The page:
”A piece of the North in the heart of Stockholm.” That’s how Swedish entrepreneurs Erik and Emilia Lindmark, who founded EOE Eyewear in the picturesque village of Ammarnäs in Swedish Lapland ten years ago, describe their new concept store, opening today.
— Since the start, there was no hesitation whatsoever that nature would play a central role both in product and in brand philosophy. It really couldn’t have been in any other way. We are doing this because we grew up with it. Seriously, it isn’t more complicated than that. So, the sparse nature of northern Sweden translated into minimalistic elegance has been our trademark. The architectural feeling of the store is vigorous, built upon long-lasting material such as stone, silver birch, Swedish steel, and a snow embedded ceiling, the duo tells.
The new spring 2021 eyewear collection uses carved techniques, common in traditional Swedish handicraft, along with bulky silhouettes and 70’s-inspired styles. All made in earthy tones and some transparent colours and a sustainable mindset.
The brand’s unique and currently patent pending Regrind concept uses a special machine to transform old eyewear into new. Introduced last year, it’s not only been used in EOE Eyewear’s own collections but also by the market-leading optical retail chain in the Nordics, Synsam, for their first line of recycled frames, Synsam Circular. Now, it attracts interest from a bunch of the industry’s leading players.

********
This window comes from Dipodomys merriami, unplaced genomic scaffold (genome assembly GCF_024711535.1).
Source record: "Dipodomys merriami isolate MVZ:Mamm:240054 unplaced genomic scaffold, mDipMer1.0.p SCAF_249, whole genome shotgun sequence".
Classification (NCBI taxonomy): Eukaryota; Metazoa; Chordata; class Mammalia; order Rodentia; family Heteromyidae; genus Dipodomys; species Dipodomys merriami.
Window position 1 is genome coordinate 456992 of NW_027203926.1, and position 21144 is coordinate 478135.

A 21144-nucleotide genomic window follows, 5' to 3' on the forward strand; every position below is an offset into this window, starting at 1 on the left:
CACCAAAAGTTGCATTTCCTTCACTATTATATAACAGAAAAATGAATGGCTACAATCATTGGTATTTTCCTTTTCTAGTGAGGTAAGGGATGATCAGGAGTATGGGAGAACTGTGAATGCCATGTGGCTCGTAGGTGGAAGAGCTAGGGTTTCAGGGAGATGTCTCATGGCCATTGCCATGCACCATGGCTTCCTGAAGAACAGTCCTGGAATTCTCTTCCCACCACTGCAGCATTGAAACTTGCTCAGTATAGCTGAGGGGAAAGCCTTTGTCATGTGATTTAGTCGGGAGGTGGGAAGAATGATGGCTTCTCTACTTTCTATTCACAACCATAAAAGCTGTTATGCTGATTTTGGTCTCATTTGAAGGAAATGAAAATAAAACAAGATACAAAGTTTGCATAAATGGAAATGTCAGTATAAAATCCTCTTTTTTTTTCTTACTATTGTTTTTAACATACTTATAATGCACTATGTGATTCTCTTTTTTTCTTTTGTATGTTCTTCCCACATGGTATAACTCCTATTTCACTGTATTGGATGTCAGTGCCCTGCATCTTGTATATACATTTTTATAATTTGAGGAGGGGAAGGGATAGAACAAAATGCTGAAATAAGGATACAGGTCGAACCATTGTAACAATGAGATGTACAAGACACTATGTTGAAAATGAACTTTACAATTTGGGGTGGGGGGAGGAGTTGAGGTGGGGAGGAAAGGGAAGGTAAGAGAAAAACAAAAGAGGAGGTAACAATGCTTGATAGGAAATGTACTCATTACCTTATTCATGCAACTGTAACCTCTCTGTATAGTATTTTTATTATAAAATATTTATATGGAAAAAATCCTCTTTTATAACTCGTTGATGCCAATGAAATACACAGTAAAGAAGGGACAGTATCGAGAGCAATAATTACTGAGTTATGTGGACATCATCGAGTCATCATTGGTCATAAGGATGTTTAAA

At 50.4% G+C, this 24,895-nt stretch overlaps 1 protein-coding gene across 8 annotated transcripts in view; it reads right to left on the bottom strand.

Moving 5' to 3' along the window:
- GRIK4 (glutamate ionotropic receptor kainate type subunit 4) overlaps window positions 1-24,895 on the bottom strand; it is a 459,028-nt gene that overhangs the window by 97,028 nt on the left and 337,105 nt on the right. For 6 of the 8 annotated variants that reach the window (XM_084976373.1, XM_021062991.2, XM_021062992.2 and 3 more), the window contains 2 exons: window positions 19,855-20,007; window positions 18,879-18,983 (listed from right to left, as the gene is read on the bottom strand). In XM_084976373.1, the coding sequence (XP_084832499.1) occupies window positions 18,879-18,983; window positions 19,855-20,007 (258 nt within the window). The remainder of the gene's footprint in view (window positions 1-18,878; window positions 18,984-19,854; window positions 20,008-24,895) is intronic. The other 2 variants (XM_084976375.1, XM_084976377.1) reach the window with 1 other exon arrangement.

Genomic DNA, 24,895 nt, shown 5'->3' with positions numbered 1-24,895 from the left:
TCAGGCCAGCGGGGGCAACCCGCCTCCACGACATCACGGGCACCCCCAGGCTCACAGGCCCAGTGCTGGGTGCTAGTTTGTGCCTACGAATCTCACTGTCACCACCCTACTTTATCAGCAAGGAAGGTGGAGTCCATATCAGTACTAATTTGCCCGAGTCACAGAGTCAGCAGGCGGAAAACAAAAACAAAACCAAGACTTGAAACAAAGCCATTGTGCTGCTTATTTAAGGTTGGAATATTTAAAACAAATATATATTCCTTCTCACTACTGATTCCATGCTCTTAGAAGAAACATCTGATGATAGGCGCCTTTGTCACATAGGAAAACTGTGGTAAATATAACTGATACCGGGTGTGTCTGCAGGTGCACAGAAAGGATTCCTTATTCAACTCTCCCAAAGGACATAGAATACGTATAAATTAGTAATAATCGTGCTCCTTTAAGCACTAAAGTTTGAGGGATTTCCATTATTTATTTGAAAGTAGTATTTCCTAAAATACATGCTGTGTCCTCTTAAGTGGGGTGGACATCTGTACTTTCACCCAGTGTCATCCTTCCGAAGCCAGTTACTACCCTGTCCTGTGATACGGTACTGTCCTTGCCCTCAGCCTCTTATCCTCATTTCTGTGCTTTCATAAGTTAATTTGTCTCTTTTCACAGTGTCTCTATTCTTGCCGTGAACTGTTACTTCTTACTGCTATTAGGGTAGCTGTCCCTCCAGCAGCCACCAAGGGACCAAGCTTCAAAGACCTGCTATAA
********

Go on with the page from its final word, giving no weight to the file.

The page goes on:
— The machine’s achieved recycling rate is a stunning 98%, says Erik and Emilia Lindmark. Hence, meaning that we could decrease a majority of virgin material within our industry, saving a lot of Co2 emissions and also become circular. It can separate different types of eyewear and different types of material, such as acetate, steel, and titanium, and make the fragments so pure that they can go back into production to make new eyewear out of the old eyewear.
The new store is located at Mäster Samuelsgatan 10 in Stockholm and will soon carry EOE’s next big launch: a luxury collection using the most luxurious materials they can find in Swedish Lapland, with prices ranging up to €7000.